9 hours ago by Katrina Manson in New York
Donald Trump’s debut address to the UN general assembly on Tuesday morning is expected to set out a nationalistic foreign policy based on “sovereignty” and which pulls back from any vision of the US as an overseas nation-builder.
A senior White House official described Tuesday’s speech as “a huge event”, which he said would lay out the case for co-operation between countries based on outcomes that put national interest and burden-sharing at the heart of US foreign policy. Such a focus sidesteps preoccupations with human rights, democratic values or lasting alliances.
“The crucible of ‘America First’ is not only consistent with the goal of international co-operation but a rational basis for every country to engage in co-operation,” said the official, adding that Mr Trump’s latest foreign policy speech represented a doctrine he is calling “principled realism”.
Although allies have grown concerned about the Trump administration’s withdrawal from internationalism — including the UN’s Paris climate agreement and a 12-nation Pacific trade pact — a firm embrace of national interest would be in line with a growing post-Cold War trend away from a US foreign policy driven by values and ideals.
The US foreign policy establishment has been engaged in a frequently bitter internecine fight over the role that the promotion of democracy and human rights should play in international affairs since the 2003 Iraq war, which was largely promoted by ideologically driven neoconservatives seeking to transform the Middle East into a more pluralistic and open society.
A values-based foreign policy has been championed by internationalists in both parties, including, during the administration of Barack Obama, Democrats such as then-secretary of state Hillary Clinton and vice-president Joe Biden. But Mr Obama himself pursued a far more interest-based approach, seeking to disengage from the Middle East and engage with leaders in Iran and Cuba who had previously been condemned for suppressing political dissent.
In his address to the UN, Mr Trump appears set to present a more pure form of a foreign policy driven by self-interest or “realism”, an approach most closely associated with Henry Kissinger, the Nixon-era secretary of state who Mr Trump has consulted.
A senior White House official said Mr Trump’s speech would be “deeply philosophical” and build on two earlier speeches in which the US president set out a vision of engagement with the world that focused on sharing burdens and protecting western civilisation.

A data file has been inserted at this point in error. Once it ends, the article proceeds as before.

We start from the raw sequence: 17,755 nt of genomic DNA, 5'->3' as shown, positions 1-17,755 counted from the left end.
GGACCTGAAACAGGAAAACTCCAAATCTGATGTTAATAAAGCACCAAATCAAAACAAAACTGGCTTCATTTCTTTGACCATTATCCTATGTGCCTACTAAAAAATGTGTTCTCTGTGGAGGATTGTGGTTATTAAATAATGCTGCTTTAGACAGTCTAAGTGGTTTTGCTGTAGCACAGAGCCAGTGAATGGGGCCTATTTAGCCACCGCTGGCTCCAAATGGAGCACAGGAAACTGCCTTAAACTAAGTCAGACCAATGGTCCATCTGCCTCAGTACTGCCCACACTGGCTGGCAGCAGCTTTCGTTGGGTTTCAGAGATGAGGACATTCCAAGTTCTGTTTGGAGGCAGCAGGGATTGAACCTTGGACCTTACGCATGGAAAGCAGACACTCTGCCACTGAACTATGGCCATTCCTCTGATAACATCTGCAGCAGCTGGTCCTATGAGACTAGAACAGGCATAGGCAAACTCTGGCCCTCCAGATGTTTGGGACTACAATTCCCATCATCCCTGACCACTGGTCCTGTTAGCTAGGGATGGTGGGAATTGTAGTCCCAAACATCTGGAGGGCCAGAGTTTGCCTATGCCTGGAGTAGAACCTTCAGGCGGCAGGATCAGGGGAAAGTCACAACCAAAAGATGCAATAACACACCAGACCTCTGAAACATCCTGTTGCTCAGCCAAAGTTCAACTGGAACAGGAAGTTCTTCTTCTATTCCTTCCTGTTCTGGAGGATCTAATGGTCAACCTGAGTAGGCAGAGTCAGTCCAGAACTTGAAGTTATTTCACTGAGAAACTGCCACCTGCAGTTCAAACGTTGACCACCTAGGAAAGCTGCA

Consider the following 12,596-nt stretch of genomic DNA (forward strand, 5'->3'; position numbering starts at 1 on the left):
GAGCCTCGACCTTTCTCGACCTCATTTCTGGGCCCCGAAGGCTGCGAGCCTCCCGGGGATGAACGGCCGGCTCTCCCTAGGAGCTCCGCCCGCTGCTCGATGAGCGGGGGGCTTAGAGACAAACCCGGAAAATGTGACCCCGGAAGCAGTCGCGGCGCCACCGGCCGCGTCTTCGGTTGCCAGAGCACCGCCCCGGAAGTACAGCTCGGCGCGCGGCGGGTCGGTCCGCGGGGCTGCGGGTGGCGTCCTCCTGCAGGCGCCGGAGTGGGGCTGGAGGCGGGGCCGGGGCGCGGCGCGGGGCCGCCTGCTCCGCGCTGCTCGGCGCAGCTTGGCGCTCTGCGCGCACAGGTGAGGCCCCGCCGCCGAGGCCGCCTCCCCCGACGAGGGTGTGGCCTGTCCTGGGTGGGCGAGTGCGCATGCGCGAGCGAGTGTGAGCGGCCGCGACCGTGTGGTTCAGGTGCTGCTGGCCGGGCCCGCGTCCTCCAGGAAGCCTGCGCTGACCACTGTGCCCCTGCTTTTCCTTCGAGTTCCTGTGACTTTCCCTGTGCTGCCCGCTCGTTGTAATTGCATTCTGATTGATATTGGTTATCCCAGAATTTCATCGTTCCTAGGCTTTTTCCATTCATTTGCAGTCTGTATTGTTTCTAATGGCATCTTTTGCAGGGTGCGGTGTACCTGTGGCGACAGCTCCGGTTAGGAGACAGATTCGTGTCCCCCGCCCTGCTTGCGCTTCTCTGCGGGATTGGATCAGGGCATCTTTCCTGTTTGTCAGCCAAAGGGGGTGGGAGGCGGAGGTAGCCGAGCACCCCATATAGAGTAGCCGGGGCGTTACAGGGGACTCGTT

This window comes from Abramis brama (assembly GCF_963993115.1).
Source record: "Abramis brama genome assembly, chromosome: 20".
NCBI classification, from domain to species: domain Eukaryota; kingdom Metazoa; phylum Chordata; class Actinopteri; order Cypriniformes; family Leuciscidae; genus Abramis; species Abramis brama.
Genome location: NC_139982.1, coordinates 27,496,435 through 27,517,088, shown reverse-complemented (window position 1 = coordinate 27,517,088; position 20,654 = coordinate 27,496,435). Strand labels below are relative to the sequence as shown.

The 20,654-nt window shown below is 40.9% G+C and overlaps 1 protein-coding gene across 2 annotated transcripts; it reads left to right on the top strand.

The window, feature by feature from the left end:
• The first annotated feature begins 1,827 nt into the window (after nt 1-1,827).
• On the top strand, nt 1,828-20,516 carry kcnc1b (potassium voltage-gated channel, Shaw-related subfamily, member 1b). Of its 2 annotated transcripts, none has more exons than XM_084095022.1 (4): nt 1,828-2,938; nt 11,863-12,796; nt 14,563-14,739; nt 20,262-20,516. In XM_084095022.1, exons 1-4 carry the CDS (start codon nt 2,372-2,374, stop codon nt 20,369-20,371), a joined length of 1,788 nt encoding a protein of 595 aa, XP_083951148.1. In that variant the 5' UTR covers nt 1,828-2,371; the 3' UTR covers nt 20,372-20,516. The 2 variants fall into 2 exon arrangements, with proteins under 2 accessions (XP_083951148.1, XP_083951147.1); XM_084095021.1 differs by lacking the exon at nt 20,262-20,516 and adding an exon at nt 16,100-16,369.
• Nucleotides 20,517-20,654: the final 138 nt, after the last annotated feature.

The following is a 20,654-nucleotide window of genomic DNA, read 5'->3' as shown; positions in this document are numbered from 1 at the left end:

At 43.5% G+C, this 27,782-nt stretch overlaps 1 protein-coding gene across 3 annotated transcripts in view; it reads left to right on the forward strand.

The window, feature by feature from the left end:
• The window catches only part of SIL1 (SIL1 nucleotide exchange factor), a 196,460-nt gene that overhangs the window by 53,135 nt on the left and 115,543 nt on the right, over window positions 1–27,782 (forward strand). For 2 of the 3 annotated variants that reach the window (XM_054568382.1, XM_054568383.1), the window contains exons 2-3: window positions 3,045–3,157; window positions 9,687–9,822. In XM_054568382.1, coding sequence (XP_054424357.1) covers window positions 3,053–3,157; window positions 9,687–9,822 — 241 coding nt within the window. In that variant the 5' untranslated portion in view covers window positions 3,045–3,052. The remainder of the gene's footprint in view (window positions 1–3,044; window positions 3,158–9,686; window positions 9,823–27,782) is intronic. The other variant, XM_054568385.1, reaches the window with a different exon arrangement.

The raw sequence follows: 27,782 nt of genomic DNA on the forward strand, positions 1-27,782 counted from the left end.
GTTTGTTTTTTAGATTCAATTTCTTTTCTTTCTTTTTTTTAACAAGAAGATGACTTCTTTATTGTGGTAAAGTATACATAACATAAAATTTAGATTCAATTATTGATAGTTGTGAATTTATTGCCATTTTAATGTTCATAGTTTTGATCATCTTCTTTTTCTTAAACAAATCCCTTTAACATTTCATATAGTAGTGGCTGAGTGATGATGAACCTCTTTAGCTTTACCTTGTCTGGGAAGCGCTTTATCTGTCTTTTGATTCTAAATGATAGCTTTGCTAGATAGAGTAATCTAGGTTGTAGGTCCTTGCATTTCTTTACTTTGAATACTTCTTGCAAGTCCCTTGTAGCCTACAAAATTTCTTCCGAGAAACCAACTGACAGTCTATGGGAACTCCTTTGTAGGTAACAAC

Michael Desch, director of political science at the Notre Dame International Security Center and a self-proclaimed “realist”, said Mr Trump’s articulation of his “principled realism” has been muddled, citing his “embrace of autocratic Saudi Arabia while simultaneously slapping an Iran that had just re-elected a fairly moderate government”.
“Any time you add an adjective to realism you are heading for trouble,” Mr Desch said. “More worrisome . . . President Trump seems to want his cake while eating it too,” he said, adding that the president was arguing for restraint and selectivity while continuing an ambitious global war on terrorism. “These are circles not easily squared.”
The White House official said Mr Trump’s speech would reflect his vision, rather than that of Rex Tillerson, US secretary of state, or Nikki Haley, US ambassador to the UN.
“The president has a lot of advisers . . . but this speech is the president’s speech and that’s where the attribution belongs,” said the official, adding that Mr Trump had spent much time crafting and fine-tuning his address.
Mr Trump will also urge action against North Korea and Iran. North Korea is developing rapidly its nuclear missile capabilities despite efforts to squeeze it economically, while the US says Iran is in default of the “spirit” of a groundbreaking deal to freeze its nuclear ambitions.
The president also mentioned “principled realism” at his speech in Saudi Arabia in May, when he renewed a pledge that he would not seek to “impose our way of life on others” and would offer partnership without lectures. “We must seek partners, not perfection — and to make allies of all who share our goals,” Mr Trump told assembled Arab and Islamic leaders, urging them to do more to stamp out terrorism. In Poland in July, he portrayed a need to protect the west’s values as “faith and family” and pledged himself against “the steady creep of government bureaucracy that drains the vitality and wealth of the people”, portraying it as an invisible danger facing civilisation.
In both earlier speeches he used language of sweep and existential alarm. In Riyadh, he said he wanted to “vanquish” the forces of terrorism, portraying a battle between good and evil. In Warsaw, he urged the west not to become so weak that “we will not survive”.
Tuesday’s speech is likely to explore similarly broad themes of nationalism and mutual interest in an address that would “appeal to each nation to use sovereignty as the basis for mutual co-operation”, the official said, adding that the nation state was “the best vehicle for the elevation of the human”.